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Filing an Appeal with the Supreme Court of Canada

If the taxpayer is unsuccessful at the Federal Court of Appeal, the final chance to appeal is at the Supreme Court of Canada. Litigants who wish to argue at the Supreme Court must be granted leave by the Supreme Court or the Federal Court of Appeal itself to appeal to the Supreme Court. It is very rare for the Supreme Court to hear tax cases, and typically only a few cases each year are granted leave. As such, the Federal Court of Appeal is said to act as a de facto final decision maker in most taxation law matters.

As the Federal Court of Appeal only reviews the decision of the Tax Court judge, the Supreme Court’s function is to review the Federal Court of Appeal’s decision. Again, completely new arguments are not permitted at the Supreme Court.

Have you encountered unexpected tax consequences due to a tax planning error? In some cases you may be able to obtain a rectification (i.e. correction) order from a provincial court that will correct the document or instrument giving rise to the unintended tax consequences. Once such an order is obtained, the Canada Revenue Agency (“CRA”) will be bound by the provincial court’s decision.

A rectification order is an equitable remedy used to correct a document that, as a consequence of an error, does not reflect the parties’ original intention. It is a feature of Anglo-Canadian contract law, and has particular significance for undoing tax-planning errors in some cases.

Since it is an “equitable” remedy, tracing its roots to the courts of equity, it can only be decided by certain provincial courts that have the proper jurisdiction. Thus, this remedy could not be issued by the Tax Court of Canada.

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In the tax context, the courts have not limited this remedy to correcting inadvertent drafting errors; they have also used it to correct errors due to a misunderstanding of the facts or the law.

The decision in Attorney General of Canada v. Juliar, 2000 CanLII 16883 (ONCA) demonstrates the extent to which courts will apply rectification orders in the tax context. The taxpayers in Juliar intended to shift the ownership of a family corporation among family members without attracting immediate tax liability. This, if done correctly, should not attract any immediate capital gains tax. However, the taxpayers and their tax-advisers misunderstood the relevant facts and laws which led to substantial immediate tax on the transaction.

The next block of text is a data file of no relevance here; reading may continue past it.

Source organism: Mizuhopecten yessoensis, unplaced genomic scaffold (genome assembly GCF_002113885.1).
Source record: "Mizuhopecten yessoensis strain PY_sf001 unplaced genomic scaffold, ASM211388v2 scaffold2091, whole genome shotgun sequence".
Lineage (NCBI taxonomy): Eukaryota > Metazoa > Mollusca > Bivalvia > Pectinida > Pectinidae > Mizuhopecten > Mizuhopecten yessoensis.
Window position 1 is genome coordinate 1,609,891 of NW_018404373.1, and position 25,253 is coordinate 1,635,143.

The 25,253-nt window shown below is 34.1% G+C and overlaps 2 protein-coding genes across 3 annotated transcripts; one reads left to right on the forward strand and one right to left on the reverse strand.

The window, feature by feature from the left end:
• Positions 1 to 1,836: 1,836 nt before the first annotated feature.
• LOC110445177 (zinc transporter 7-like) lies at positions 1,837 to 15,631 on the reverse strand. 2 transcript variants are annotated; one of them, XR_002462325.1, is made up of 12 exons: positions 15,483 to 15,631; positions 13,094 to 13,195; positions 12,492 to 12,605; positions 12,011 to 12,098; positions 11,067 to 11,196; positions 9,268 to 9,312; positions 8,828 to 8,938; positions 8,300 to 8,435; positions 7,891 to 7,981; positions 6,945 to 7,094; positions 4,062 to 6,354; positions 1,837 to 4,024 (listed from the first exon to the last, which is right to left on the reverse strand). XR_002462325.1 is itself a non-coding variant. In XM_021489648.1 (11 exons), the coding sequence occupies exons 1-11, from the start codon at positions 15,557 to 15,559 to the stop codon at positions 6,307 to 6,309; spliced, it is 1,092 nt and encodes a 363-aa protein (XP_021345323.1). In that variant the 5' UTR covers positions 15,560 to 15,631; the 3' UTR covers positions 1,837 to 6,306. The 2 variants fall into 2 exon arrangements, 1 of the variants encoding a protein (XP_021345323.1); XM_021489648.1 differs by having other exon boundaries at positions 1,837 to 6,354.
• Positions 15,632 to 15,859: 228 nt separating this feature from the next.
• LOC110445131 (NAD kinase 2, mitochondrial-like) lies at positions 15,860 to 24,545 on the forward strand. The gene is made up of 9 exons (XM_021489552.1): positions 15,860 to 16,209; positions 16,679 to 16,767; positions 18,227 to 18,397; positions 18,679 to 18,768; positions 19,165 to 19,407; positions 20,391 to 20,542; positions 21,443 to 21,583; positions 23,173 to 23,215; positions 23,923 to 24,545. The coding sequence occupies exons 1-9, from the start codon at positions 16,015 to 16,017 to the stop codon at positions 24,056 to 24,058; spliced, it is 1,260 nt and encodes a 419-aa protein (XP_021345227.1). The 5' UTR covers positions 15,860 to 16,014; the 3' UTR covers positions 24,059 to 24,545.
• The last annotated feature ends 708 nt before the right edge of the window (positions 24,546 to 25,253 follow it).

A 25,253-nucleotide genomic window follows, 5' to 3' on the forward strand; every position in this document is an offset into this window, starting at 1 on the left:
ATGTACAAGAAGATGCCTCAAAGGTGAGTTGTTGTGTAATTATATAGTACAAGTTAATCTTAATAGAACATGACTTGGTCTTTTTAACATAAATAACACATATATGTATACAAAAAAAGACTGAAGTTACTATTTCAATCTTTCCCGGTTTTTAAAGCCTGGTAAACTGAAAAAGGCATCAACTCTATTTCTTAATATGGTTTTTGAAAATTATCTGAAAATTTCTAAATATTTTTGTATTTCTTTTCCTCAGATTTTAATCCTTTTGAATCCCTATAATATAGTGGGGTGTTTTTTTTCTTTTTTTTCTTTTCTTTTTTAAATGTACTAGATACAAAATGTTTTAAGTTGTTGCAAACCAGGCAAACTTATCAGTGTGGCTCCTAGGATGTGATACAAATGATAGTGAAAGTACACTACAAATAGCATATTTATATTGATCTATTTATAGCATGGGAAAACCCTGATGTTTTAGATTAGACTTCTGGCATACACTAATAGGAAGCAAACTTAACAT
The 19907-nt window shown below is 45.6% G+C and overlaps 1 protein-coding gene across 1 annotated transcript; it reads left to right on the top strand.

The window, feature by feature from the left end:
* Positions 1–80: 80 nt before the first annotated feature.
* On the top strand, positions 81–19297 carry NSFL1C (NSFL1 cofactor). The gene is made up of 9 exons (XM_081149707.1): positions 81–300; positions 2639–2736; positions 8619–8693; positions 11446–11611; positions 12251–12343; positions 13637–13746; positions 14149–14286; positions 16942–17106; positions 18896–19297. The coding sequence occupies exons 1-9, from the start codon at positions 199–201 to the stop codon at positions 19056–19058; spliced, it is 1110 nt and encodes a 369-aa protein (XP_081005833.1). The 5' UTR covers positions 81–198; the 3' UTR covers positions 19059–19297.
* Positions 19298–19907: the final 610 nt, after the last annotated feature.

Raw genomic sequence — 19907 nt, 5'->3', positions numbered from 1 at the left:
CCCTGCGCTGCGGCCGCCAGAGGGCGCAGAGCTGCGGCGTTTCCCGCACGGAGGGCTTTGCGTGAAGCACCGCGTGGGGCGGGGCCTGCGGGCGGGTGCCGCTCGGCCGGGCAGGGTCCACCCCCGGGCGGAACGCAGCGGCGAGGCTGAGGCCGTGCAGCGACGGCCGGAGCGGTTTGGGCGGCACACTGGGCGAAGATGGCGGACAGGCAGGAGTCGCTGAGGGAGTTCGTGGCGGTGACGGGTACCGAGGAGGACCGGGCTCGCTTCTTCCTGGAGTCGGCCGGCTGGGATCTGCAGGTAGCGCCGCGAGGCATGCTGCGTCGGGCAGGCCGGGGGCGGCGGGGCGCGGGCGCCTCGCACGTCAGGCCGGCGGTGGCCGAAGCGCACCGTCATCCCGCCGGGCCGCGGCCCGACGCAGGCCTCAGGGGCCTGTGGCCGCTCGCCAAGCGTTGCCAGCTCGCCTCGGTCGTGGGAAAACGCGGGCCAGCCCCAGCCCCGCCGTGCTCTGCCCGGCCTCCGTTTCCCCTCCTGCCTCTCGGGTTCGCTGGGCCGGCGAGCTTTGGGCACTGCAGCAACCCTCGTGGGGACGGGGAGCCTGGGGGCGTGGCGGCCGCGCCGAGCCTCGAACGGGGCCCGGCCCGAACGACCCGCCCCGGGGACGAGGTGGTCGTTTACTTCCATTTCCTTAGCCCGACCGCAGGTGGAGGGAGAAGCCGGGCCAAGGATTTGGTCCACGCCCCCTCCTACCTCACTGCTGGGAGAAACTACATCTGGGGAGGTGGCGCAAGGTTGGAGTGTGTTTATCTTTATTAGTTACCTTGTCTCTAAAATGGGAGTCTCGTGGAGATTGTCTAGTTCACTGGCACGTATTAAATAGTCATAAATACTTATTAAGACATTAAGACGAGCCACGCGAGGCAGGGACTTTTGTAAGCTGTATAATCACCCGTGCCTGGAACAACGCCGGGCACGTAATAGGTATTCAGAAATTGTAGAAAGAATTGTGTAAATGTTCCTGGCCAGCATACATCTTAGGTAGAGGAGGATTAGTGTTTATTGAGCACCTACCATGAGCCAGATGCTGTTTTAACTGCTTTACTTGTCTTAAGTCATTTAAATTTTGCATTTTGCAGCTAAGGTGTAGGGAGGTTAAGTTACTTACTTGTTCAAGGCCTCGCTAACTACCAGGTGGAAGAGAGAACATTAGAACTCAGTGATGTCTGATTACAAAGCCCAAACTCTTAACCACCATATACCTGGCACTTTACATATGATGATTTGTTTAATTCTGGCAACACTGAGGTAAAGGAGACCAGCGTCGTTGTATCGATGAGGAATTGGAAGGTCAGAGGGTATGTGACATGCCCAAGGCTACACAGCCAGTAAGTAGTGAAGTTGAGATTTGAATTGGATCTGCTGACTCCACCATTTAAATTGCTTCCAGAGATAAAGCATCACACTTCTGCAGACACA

The Court, against the CRA’s strong opposition, decided that since the taxpayers intended that the transaction would not attract immediate tax liability, it may be corrected to reflect that intention. The CRA unsuccessfully appealed the decision and was denied leave to appeal to the Supreme Court of Canada.

The CRA aggressively opposed this decision because it suggests that courts will retroactively fix agreements to conform to the parties’ tax planning goals, even though the agreement itself was drafted exactly as the parties intended. It means that botched tax planning will be given a second chance. The Court in McPeake v. Canada (2012 BCSC 132), confirmed this position.

The recent decision in Fairmont Hotels Inc. et al v AGC (2015 ONCA 44) [Fairmont] shows that demonstrating a continuous and common intention is key when applying for a rectification order (specifically from the Ontario Superior Court). Furthermore taxpayers do not have to demonstrate that they have settled on a precise mechanism or a specific plan to meet the objectives. This case further confirms, as stated above, that the Ontario Court of Appeal’s 2010 pronouncement of the principles of rectification in Juliar , in the tax law context, remains good law in Ontario.

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In Fairmont, the Ontario Appeal Court affirmed the Superior Court’s 2014 judgement allowing the Fairmont group of companies to retroactively rectify a preferred share redemption resolution made in 2007. The Ontario Court of Appeal relied heavily on the factual finding of the Superior Court’s application judge on the intention of the relevant parties to the corporate transactions.

Although it is always better to get your tax planning right the first time, a rectification order provides a safety net for taxpayers who do not. If you are subject to any adverse taxes from misguided tax planning or its implementation, a rectification order may be an appropriate remedy for you. Please contact us to speak with one of our experienced Canadian tax litigation lawyers.

Disclaimer:

"This article provides information of a general nature only. It is only current at the posting date. It is not updated and it may no longer be current. It does not provide legal advice nor can it or should it be relied upon. All tax situations are specific to their facts and will differ from the situations in the articles. If you have specific legal questions you should consult a lawyer."

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